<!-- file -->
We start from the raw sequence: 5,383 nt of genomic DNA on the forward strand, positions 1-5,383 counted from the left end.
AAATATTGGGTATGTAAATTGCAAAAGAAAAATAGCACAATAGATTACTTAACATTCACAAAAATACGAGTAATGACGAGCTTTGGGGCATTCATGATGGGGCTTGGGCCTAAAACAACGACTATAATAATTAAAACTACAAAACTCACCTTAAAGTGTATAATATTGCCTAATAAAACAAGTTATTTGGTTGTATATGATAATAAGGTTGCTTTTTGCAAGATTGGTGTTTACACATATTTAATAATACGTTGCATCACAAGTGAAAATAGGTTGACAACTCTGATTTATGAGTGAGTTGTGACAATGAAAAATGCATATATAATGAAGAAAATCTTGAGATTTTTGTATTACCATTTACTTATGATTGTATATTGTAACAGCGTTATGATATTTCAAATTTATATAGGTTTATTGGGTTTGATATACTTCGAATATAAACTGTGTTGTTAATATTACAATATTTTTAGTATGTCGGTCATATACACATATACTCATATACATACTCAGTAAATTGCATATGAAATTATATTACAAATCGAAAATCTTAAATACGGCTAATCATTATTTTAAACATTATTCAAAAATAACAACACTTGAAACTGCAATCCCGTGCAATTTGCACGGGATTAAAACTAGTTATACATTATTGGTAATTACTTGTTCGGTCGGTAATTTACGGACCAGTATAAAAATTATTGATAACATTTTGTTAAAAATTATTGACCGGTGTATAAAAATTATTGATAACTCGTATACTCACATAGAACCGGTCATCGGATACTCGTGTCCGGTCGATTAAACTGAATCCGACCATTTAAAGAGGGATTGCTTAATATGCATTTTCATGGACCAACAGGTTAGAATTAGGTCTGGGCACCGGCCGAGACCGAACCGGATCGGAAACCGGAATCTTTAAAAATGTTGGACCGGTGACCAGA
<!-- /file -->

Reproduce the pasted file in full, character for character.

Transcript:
We start from the raw sequence: 5,383 nt of genomic DNA on the forward strand, positions 1-5,383 counted from the left end.
AAATATTGGGTATGTAAATTGCAAAAGAAAAATAGCACAATAGATTACTTAACATTCACAAAAATACGAGTAATGACGAGCTTTGGGGCATTCATGATGGGGCTTGGGCCTAAAACAACGACTATAATAATTAAAACTACAAAACTCACCTTAAAGTGTATAATATTGCCTAATAAAACAAGTTATTTGGTTGTATATGATAATAAGGTTGCTTTTTGCAAGATTGGTGTTTACACATATTTAATAATACGTTGCATCACAAGTGAAAATAGGTTGACAACTCTGATTTATGAGTGAGTTGTGACAATGAAAAATGCATATATAATGAAGAAAATCTTGAGATTTTTGTATTACCATTTACTTATGATTGTATATTGTAACAGCGTTATGATATTTCAAATTTATATAGGTTTATTGGGTTTGATATACTTCGAATATAAACTGTGTTGTTAATATTACAATATTTTTAGTATGTCGGTCATATACACATATACTCATATACATACTCAGTAAATTGCATATGAAATTATATTACAAATCGAAAATCTTAAATACGGCTAATCATTATTTTAAACATTATTCAAAAATAACAACACTTGAAACTGCAATCCCGTGCAATTTGCACGGGATTAAAACTAGTTATACATTATTGGTAATTACTTGTTCGGTCGGTAATTTACGGACCAGTATAAAAATTATTGATAACATTTTGTTAAAAATTATTGACCGGTGTATAAAAATTATTGATAACTCGTATACTCACATAGAACCGGTCATCGGATACTCGTGTCCGGTCGATTAAACTGAATCCGACCATTTAAAGAGGGATTGCTTAATATGCATTTTCATGGACCAACAGGTTAGAATTAGGTCTGGGCACCGGCCGAGACCGAACCGGATCGGAAACCGGAATCTTTAAAAATGTTGGACCGGTGACCAGA